Hong Kong Protests Fueling Taiwan Independence, Says Acclaimed Taiwanese Director

Hong Kong Protests Fueling Taiwan Independence, Says Acclaimed Taiwanese Director
Youth in Taiwan supporting Hong Kong protesters. (Curtesy of Chen Wen-Pin)
Nathan Su

SANTA CLARA, Calif.—The mass protests in Hong Kong, which erupted amid widespread fears that a controversial extradition bill would erode the city’s autonomy from mainland China, are having an impact on Taiwan, said acclaimed film director and former head of Taiwan’s Changhua County Cultural Affairs Bureau, Chen Wen-pin on Tuesday, August 13.

Chen’s comments were made at a meetup event organized by Northern California Taiwan Forum (NCTF).

Many Hongkongers fear that the proposal, which would allow China to seek extradition of criminal suspects, would enable the Chinese regime to place individuals on trial in the mainland, where rule of law is not observed.

Though the bill has been suspended due to public pressure, Hongkongers are still turning out every weekend to demand that the government fully withdraw the bill; investigate the police’s use of force in dispersing protesters; and enact universal suffrage in the city’s elections.

Chen presented videos and photographs showing Taiwan’s middle schoolers on the streets showing their support for the protesters in Hong Kong.

The students were shown holding signs that read “Red Power is Making the Attacks,” “Protect Taiwan, Resist China,” “Take Care of Children,” etc. They were also passing fliers on the streets to raise awareness of the protests.

It has been reported that Hong Kong protesters arrested by the police range in age from 13 to 74 years old. Chen said that Taiwanese youth were worried about the future of Taiwan after witnessing the Chinese regime’s power grab in Hong Kong.

Taiwan is quickly approaching its 2020 presidential election, which will be held in January. Arrests of Hong Kong’s youth in the protest have stimulated many Taiwanese to call for independence from China.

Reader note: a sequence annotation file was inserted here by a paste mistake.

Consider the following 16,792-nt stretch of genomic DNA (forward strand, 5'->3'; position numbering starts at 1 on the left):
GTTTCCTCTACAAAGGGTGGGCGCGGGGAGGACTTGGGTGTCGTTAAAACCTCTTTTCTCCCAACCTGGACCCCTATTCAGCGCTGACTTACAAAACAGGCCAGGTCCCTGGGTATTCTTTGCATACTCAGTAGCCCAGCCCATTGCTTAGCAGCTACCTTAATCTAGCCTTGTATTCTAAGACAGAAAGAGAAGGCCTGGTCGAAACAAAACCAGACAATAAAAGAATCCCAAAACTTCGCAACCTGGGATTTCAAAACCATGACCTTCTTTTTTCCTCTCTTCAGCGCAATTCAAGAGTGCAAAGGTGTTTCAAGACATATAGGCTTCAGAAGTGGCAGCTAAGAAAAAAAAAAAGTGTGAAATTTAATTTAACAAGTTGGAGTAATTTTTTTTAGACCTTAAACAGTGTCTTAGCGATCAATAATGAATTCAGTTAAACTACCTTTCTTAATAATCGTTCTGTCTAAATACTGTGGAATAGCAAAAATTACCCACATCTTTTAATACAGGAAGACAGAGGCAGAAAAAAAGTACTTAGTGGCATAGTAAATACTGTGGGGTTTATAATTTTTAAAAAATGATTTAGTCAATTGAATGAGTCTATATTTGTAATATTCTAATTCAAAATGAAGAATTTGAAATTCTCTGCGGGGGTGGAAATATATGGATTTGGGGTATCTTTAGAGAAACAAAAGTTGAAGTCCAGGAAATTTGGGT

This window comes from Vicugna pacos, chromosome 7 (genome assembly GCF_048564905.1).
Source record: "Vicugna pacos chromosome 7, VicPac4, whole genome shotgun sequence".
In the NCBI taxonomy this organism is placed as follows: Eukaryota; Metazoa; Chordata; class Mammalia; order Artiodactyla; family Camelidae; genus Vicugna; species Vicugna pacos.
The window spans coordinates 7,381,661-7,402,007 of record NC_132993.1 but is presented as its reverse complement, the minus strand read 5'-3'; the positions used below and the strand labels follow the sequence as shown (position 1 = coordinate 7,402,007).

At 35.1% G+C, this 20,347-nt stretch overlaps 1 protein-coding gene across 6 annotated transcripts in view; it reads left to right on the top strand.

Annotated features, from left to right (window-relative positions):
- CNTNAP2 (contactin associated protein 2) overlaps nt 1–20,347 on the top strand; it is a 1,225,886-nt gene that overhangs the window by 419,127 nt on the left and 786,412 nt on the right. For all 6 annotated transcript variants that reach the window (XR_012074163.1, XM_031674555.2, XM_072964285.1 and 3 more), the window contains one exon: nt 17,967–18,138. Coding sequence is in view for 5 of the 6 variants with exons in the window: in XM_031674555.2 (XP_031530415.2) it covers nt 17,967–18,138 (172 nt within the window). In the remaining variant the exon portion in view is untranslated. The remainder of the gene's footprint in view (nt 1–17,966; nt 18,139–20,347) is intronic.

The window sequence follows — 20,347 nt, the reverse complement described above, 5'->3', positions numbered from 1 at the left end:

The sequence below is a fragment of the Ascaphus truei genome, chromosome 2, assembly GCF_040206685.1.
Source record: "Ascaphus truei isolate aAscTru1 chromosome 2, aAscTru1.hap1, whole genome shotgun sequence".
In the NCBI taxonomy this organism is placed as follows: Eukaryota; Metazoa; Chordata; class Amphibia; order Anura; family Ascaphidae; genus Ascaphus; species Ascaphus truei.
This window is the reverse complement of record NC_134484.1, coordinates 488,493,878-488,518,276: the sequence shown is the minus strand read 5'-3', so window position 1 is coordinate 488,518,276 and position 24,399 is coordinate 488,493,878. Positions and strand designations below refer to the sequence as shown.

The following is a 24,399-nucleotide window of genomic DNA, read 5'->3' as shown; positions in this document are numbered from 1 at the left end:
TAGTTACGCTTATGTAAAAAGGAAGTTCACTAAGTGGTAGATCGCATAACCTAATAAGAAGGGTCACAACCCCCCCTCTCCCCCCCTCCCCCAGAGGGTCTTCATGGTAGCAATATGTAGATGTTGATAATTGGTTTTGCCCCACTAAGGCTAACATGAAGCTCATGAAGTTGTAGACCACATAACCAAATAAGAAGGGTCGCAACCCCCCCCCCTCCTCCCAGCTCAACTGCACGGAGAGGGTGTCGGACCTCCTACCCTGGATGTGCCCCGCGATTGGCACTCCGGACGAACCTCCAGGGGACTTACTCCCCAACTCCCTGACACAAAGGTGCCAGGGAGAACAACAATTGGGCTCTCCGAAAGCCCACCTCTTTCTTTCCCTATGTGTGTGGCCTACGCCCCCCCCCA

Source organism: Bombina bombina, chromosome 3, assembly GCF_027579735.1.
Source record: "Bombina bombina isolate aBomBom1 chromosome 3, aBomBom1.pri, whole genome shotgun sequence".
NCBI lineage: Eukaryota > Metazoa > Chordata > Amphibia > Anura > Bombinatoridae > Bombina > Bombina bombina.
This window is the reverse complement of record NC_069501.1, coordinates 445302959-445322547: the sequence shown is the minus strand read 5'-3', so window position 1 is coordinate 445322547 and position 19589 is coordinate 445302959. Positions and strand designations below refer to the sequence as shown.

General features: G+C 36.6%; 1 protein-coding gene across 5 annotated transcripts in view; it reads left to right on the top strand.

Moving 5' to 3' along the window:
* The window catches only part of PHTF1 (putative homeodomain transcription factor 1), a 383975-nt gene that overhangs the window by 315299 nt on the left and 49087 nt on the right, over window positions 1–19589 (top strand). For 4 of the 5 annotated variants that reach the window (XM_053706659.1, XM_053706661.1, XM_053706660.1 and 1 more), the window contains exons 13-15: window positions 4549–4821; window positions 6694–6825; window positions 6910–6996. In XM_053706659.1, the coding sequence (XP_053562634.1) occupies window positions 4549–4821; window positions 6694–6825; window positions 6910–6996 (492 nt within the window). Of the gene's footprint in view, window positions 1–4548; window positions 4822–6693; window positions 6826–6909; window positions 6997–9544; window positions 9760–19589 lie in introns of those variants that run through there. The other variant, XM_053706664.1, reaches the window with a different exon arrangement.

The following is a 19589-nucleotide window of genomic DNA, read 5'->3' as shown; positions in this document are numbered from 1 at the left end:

In a speech made on Jan. 2, Chinese leader Xi Jinping claimed that “one country, two systems” is the basic strategy to reunify Taiwan with China.

The “one country, two systems” model was a subjugation technique used by the Chinese regime to take control of Hong Kong in 1997 from the British government. The model has been viewed by a majority of people in Taiwan as a failure after Hong Kong’s pro-democracy Umbrella Movement in 2014.

A survey conducted by the Taiwan New Constitution Foundation (TNCF) on Aug. 7 found that 75.8 percent of the participants believe that the “one country, two systems” policy has failed, and 74.4 percent were opposed to Taiwan’s reunification with China.

Historically, Taiwan’s two major political parties have had differing views and policies dealing with Taiwan-China relations.  The Democratic Progressive Party (DPP) leans toward the independence of Taiwan, while the Nationalist Party (Kuomintang) favors eventual reunification with China.

Chen said that many Taiwanese feel anxious and threatened by losing their country to the Chinese communist regime across the strait after watching how Hong Kong’s society has changed after it was returned to China.

Since the anti-extradition protests took place in Hong Kong, many pro-reunification politicians in Taiwan have tried to distance themselves from the topic.

While dealing with Hong Kong’s turmoil, the Chinese regime announced in early August that all Chinese movies were forbidden from participating in this year’s Golden Horse Awards, known as “Chinese Oscars,” in Taiwan.

As a film director, Chen said he felt empathy for the people working in the film industry in China. He asserted that the last thing that artists want is to lose their freedom.

According to reports from Taiwan’s media, Lin Yizheng, the CEO of TNCF, criticized China’s decision. Lin said China’s decision was based on the Chinese regime’s concern of its own stability. Lin also observed that China’s policies toward Taiwan’s 2020 presidential election had only one purpose: to defeat Taiwan’s current President Tsai Ing-wen.

Tsai, in contrast to China’s Xi, has been promoting the “Taiwan consensus” ever since 2011, before she was elected.

The consensus in Taiwan is “freedom, democracy, and to refuse the model of one nation with two political systems proposed by China,” said Cathy Li, the coordinator of NCTF.